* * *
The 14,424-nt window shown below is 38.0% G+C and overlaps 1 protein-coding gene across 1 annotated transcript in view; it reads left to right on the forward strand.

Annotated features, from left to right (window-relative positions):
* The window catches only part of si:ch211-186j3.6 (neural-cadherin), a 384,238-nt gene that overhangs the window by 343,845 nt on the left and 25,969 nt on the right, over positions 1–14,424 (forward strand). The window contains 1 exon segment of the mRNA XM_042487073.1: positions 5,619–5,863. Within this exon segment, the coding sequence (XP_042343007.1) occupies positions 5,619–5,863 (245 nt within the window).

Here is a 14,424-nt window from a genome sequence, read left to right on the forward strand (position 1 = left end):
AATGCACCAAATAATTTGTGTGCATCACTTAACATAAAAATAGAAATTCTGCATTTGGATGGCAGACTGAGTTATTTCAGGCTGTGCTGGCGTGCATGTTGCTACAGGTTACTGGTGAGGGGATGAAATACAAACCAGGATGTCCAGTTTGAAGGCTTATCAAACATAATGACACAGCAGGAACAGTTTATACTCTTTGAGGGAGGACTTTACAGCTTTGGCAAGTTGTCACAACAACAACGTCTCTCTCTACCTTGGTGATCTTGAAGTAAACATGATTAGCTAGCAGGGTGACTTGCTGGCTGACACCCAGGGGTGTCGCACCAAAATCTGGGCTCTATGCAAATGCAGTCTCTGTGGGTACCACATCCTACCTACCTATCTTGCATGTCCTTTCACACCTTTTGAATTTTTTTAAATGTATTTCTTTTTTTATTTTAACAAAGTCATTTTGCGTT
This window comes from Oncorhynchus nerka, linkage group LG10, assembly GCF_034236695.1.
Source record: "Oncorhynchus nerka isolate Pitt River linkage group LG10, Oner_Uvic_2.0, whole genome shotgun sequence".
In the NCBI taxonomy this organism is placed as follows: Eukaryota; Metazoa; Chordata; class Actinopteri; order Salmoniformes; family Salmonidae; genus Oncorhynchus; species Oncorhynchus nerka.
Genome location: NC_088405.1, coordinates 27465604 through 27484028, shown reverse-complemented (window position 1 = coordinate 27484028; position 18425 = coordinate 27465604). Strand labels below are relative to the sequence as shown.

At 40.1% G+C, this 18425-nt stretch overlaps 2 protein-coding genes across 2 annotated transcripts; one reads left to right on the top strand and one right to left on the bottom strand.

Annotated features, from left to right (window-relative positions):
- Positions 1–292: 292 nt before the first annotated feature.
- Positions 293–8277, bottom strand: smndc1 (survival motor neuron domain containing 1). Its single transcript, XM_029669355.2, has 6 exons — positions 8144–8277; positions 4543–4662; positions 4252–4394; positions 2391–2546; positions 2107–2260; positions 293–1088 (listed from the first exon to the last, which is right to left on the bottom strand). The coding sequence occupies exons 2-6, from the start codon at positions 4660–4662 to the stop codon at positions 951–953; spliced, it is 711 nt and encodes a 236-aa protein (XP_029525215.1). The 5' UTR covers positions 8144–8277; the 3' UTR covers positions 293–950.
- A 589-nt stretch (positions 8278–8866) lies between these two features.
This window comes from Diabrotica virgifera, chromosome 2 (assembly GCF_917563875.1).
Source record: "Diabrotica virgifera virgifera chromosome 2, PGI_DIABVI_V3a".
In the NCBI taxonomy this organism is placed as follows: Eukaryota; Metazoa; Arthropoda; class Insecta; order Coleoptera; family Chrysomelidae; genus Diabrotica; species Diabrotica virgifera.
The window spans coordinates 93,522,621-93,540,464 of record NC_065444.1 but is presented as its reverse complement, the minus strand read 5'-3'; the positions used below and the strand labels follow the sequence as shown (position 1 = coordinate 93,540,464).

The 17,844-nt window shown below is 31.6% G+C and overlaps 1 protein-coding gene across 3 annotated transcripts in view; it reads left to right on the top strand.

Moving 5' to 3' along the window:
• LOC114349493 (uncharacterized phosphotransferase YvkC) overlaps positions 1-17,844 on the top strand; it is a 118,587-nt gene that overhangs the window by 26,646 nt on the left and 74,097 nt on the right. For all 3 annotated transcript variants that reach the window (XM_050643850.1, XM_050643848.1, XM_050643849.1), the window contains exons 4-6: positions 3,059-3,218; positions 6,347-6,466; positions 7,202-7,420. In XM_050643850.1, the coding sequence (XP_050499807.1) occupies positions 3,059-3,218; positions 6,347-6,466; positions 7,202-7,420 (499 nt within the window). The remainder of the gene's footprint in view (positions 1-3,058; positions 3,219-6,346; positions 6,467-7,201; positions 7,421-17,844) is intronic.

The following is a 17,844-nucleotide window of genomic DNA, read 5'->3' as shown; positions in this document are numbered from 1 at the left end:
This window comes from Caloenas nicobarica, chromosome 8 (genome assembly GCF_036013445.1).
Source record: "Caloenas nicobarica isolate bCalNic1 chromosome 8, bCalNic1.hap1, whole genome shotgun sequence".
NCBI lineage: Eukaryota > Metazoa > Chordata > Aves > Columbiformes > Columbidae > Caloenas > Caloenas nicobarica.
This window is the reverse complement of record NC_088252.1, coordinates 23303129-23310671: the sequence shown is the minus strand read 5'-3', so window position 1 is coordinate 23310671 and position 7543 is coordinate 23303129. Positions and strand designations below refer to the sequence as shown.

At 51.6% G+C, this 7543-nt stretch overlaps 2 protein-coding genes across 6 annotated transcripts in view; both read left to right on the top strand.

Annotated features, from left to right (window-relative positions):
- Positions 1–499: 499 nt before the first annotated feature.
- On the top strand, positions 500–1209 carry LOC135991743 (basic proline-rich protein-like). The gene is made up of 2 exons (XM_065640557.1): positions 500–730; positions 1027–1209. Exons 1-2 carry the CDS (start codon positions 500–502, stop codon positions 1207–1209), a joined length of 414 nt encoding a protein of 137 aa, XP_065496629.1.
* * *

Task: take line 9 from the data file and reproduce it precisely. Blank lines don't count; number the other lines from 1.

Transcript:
Genome location: NC_088405.1, coordinates 27465604 through 27484028, shown reverse-complemented (window position 1 = coordinate 27484028; position 18425 = coordinate 27465604). Strand labels below are relative to the sequence as shown.